Steve Collings assesses the changes made to FRS 102 in the March 2018 edition of the standard, including intangible assets, undue cost or effort exemptions and investment property.
The Financial Reporting Council’s (FRC) first triennial review of FRS 102 was completed in December 2017 and the amendments formed the March 2018 edition of the standard.
This article examines the changes made by the FRC in respect of:
- Intangible fixed assets;
- Undue cost or effort exemptions; and
- Investment property (within a group).
The amendments arising as part of the FRC’s triennial review are eligible for early adoption. The only two amendments which can be early adopted separately are the directors’ loan and gift aid amendments.
In all other respects, if an entity wishes to early adopt other amendments early (eg the investment property within a group accounting policy), it must early adopt the entire suite of amendments.
The amendments to FRS 102 are mandatory for accounting periods starting on or after 1 January 2019.
Intangible fixed assets
Prior to the amendments, some practical difficulties arose when a business combination took place (ie when a parent acquired a subsidiary) because paragraph 18.8 of the September 2015 edition FRS 102 stated that an intangible asset acquired in a business combination is normally recognised as an asset because its fair value can be measured with sufficient reliability.
The same paragraph then went on to state that such an intangible asset is not recognised when it arises from legal or other contractual rights and there is no history or evidence of exchange transactions for the same or similar assets, and estimating fair value would depend on immeasurable variables.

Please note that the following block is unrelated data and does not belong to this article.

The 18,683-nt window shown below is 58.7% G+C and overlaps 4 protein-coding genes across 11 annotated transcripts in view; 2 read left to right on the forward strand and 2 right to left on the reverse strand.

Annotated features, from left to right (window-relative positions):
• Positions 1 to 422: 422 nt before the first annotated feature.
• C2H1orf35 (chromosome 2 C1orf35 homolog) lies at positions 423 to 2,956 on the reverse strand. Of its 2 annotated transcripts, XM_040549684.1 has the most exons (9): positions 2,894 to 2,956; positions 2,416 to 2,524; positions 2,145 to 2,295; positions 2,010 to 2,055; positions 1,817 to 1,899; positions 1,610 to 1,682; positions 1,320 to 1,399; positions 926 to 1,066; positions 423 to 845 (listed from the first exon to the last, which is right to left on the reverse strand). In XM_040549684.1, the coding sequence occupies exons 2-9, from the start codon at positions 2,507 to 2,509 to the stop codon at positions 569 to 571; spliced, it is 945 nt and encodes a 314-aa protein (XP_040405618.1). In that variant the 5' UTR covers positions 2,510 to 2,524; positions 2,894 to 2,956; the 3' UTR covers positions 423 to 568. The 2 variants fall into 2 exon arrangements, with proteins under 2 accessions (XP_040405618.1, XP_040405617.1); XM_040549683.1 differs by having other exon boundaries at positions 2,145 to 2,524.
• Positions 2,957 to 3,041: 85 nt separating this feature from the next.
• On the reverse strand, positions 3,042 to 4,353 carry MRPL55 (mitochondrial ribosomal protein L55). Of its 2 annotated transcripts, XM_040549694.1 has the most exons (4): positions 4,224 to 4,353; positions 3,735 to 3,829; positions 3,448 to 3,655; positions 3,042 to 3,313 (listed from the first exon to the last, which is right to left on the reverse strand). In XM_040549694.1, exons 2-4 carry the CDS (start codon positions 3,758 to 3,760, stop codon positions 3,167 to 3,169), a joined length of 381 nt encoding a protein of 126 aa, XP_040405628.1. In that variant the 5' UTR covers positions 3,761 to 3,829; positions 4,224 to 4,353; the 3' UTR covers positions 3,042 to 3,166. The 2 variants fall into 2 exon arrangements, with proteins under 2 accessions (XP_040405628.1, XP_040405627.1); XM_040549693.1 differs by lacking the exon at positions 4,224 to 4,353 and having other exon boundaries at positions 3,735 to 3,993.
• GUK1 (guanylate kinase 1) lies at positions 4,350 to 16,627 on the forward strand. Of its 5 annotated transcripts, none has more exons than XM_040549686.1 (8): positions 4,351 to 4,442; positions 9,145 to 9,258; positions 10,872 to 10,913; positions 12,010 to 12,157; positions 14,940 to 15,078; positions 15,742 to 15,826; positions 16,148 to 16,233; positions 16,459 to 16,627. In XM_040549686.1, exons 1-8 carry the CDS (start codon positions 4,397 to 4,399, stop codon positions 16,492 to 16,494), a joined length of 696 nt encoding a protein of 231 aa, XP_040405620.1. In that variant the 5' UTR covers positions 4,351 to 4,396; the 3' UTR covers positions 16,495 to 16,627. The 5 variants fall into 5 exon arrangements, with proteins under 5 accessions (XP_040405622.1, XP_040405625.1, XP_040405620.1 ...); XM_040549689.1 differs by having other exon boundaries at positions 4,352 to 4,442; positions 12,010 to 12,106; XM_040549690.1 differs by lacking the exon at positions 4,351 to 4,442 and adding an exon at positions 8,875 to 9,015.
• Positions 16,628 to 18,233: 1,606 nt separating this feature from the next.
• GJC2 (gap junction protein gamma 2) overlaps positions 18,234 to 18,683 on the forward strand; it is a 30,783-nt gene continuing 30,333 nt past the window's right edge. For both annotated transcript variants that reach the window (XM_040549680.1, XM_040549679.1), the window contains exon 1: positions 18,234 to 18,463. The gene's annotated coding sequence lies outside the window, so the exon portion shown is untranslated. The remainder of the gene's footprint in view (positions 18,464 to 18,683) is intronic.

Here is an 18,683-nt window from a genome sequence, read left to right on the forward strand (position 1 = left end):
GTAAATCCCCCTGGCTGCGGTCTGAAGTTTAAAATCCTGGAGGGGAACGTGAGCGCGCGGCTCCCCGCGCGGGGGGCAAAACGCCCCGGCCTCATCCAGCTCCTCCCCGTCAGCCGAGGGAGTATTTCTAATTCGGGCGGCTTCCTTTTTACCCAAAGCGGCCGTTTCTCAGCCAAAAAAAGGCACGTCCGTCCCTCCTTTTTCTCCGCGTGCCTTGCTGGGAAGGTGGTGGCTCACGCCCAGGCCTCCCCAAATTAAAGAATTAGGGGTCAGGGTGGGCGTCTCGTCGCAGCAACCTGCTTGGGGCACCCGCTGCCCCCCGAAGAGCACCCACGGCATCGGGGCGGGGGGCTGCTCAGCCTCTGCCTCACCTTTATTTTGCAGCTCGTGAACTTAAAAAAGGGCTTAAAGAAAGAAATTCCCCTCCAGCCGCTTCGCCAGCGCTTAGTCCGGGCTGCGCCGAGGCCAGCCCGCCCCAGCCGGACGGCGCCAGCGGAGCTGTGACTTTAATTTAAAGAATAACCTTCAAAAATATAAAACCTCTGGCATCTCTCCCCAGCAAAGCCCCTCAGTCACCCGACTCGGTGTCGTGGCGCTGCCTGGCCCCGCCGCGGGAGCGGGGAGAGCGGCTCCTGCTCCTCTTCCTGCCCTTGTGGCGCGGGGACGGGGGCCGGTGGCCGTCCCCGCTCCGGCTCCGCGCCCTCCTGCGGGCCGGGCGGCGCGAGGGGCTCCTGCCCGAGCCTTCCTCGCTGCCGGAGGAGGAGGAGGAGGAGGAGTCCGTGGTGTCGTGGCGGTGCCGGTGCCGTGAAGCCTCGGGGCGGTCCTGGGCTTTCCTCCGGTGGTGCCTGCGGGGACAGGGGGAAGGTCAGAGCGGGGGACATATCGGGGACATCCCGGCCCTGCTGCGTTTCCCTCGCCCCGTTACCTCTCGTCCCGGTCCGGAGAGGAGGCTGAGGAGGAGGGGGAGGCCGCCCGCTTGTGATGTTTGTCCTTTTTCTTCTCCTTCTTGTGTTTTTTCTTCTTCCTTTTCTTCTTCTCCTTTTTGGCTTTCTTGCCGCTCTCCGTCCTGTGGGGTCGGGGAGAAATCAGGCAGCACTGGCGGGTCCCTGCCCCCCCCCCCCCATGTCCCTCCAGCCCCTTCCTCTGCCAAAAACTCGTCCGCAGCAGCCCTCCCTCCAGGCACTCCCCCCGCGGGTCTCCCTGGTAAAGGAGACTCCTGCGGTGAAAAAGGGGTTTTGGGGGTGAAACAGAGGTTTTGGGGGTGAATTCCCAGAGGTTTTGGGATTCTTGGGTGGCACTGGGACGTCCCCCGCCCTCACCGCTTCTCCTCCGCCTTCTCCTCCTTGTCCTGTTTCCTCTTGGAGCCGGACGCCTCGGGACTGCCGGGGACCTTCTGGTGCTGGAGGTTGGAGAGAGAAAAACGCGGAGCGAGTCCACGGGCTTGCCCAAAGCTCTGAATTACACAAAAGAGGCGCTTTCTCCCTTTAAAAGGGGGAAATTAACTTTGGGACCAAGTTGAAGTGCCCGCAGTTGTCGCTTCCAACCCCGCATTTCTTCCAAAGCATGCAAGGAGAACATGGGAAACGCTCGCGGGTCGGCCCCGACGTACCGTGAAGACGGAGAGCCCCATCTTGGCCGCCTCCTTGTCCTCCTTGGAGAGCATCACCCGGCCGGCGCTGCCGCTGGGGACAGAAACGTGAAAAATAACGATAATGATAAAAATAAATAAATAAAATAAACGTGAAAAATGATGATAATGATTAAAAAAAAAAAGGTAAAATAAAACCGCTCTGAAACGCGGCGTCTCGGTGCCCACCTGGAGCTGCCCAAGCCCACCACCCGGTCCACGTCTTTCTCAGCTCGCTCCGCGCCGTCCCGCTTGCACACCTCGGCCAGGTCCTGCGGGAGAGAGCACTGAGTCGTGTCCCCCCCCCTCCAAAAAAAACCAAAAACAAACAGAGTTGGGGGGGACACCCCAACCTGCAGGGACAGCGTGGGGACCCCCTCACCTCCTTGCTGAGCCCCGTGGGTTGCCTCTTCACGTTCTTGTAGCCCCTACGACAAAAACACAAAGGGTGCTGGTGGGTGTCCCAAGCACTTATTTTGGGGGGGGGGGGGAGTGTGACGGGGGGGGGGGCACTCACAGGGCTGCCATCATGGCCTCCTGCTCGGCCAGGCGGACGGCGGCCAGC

Under FRS 102, goodwill must always be amortised on a systematic basis over its useful economic life. This is notably different than IFRS 3 Business Combinations, which does not allow goodwill to be amortised; it is instead tested for impairment at each reporting date.
The FRC recognised that the fact that goodwill is amortised under FRS 102 means there is perhaps less of a need to separate intangible assets acquired in a business combination from goodwill.
Paragraph 18.8 of FRS 102 was extensively amended as part of the FRC’s triennial review. This amended paragraph now requires intangible assets acquired as part of a business combination to be recognised separately from goodwill when all three of the following conditions are met:
- the recognition criteria set out in paragraph 18.4 are met (ie future economic benefits are probable and the cost or value of the asset can be measured reliably);
- the intangible asset arises from contractual or other legal rights; and
- the intangible asset is separable (ie capable of being separated or divided from the entity and sold, transferred, licensed, rented or exchanged either individually or together with a related contract, asset or liability).
Paragraph 18.8 of FRS 102 now contains an accounting policy choice. Entities can either separately recognise intangible assets from goodwill when condition a) and only one of b) or c) is met. However, if an entity chooses to recognise additional intangible assets, that policy must be applied to all intangible assets within the same asset class (eg licences) and must also be applied consistently to all business combinations.